Let the tool do the work

by Carl Dyke

is my bid for best advice that’s hard to follow.

As an incurable tamperer I have a million instances on mental file, but currently it’s hammers in relation to staples as I tack field wire onto an old post and rail fence to prepare a pasture for the pigs we just got. It’s amazing how well a hammer works when you just let it do its thing; and it’s amazing how many ways wire and staple can get messed up, but also just how much more exhausting the job immediately gets when you don’t.

So the rubric is: best advice that’s hard to follow. Any other favorites?

8 Comments to “Let the tool do the work”

  1. Know when you’re finished — and not just futzing around not making it any better.

  2. Acknowledge where most of the weight on the tool is, it dictates most of the action.

  3. Measure twice, cut once; clean as you go; plan for it to take at lease twice the amount of time!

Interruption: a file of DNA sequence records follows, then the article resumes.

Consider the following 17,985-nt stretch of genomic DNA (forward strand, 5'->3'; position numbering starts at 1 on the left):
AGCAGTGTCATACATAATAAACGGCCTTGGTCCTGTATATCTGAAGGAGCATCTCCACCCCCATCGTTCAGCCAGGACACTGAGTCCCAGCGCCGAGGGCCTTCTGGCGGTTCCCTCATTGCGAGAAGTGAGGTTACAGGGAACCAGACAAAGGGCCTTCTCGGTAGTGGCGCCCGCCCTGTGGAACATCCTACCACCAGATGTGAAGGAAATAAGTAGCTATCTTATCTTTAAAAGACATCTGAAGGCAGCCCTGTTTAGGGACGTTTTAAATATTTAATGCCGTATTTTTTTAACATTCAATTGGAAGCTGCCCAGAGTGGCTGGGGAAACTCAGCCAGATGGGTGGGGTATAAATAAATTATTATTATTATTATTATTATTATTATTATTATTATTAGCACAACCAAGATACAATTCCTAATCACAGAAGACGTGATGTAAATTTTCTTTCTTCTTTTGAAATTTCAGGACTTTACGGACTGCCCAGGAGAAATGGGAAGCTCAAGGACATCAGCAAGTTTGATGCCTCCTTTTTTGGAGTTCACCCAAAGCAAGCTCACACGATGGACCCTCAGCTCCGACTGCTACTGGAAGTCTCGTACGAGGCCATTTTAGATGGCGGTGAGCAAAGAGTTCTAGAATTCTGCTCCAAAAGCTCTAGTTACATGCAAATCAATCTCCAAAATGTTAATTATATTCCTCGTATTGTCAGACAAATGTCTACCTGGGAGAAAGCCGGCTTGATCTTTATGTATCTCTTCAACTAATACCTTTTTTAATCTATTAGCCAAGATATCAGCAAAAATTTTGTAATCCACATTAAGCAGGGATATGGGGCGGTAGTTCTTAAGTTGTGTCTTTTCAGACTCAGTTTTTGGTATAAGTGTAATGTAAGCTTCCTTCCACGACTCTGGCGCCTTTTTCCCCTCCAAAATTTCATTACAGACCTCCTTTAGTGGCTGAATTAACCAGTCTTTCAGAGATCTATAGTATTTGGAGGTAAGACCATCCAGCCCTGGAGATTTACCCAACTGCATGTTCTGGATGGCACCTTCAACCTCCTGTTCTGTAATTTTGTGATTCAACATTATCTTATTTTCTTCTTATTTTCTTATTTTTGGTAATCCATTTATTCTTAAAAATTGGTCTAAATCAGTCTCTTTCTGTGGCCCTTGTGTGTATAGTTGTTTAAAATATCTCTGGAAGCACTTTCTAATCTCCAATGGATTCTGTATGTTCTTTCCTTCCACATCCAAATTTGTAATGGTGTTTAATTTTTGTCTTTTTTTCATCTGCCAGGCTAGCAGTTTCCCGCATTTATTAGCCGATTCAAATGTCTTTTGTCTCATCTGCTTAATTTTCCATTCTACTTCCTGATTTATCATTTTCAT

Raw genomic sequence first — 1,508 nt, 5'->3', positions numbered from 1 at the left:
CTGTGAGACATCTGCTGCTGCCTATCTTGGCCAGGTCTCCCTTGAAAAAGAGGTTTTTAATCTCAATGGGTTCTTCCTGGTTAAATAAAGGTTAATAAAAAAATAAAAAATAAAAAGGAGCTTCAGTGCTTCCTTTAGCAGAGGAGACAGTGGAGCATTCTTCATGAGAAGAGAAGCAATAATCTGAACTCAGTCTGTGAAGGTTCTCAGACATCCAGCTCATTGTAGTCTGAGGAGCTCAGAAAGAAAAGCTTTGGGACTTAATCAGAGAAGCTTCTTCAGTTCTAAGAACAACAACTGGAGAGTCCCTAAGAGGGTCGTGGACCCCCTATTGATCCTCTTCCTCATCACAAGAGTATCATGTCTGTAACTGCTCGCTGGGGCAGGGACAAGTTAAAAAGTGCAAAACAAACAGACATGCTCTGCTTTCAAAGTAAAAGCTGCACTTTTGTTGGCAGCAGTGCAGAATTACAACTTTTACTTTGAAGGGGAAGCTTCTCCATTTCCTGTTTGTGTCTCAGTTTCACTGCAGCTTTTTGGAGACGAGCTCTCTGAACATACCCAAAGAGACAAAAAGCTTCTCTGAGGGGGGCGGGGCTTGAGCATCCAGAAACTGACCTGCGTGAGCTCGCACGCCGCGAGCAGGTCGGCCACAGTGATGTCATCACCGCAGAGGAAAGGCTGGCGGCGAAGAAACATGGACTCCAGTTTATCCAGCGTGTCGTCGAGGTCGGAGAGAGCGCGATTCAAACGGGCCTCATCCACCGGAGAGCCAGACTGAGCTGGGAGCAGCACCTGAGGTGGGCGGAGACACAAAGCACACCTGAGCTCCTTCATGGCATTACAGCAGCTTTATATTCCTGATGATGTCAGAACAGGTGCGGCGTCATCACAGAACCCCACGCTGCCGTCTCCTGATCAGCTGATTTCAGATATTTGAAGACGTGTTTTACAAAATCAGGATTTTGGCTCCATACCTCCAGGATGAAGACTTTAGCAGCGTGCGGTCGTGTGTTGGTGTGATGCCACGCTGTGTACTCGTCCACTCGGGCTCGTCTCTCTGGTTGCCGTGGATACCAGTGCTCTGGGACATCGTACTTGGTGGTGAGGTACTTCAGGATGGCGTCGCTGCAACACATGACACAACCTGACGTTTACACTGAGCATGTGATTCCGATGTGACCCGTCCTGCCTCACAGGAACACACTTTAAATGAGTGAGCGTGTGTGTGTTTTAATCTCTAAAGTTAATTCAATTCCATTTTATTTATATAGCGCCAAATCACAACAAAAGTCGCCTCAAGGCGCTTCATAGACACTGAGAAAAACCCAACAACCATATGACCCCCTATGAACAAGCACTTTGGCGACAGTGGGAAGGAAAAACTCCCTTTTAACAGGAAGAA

4. Fantastic. Know when you’re finished seems to me like it’s in a continuum with know when to quit and know when you’re licked, depending on how much good can be extracted from the deteriorating situation.

    I think about the weight thing all the time, oddly enough mostly my own. I tend to get too high in my chest, shoulders and head, whereas almost anything I’m doing physically works out better if I center in the hips. I think I learned that from being a defender back when I played soccer, but then it gets reinforced in meditative practice.

    Clean as you go is a game changer.

  5. Practice makes practice. i.e., get the job done.

  6. Exactly right about knowing when you’re licked; and that segues to “a hundred bandaids doesn’t equal a real fix”: i.e. think big right from the beginning, and do it right. Easier said than done under a lot of time-and-money considerations, but lots cheaper in both dimensions in the end.

  7. One more maxim for the manual: Do your part of the job as if you were the one that will be doing the next part of the job. Of course, in a lot of cases the next part of the job is yours too, so it’s courtesy to self, but it’s a lot easier to get going on something that’s ready to go. Obviously this is an instance of the maxim to leave things, when you’ve finished, as you’d like to find them when you next need them.

  8. Right. Clean as you go is sort of a micro version of this one.

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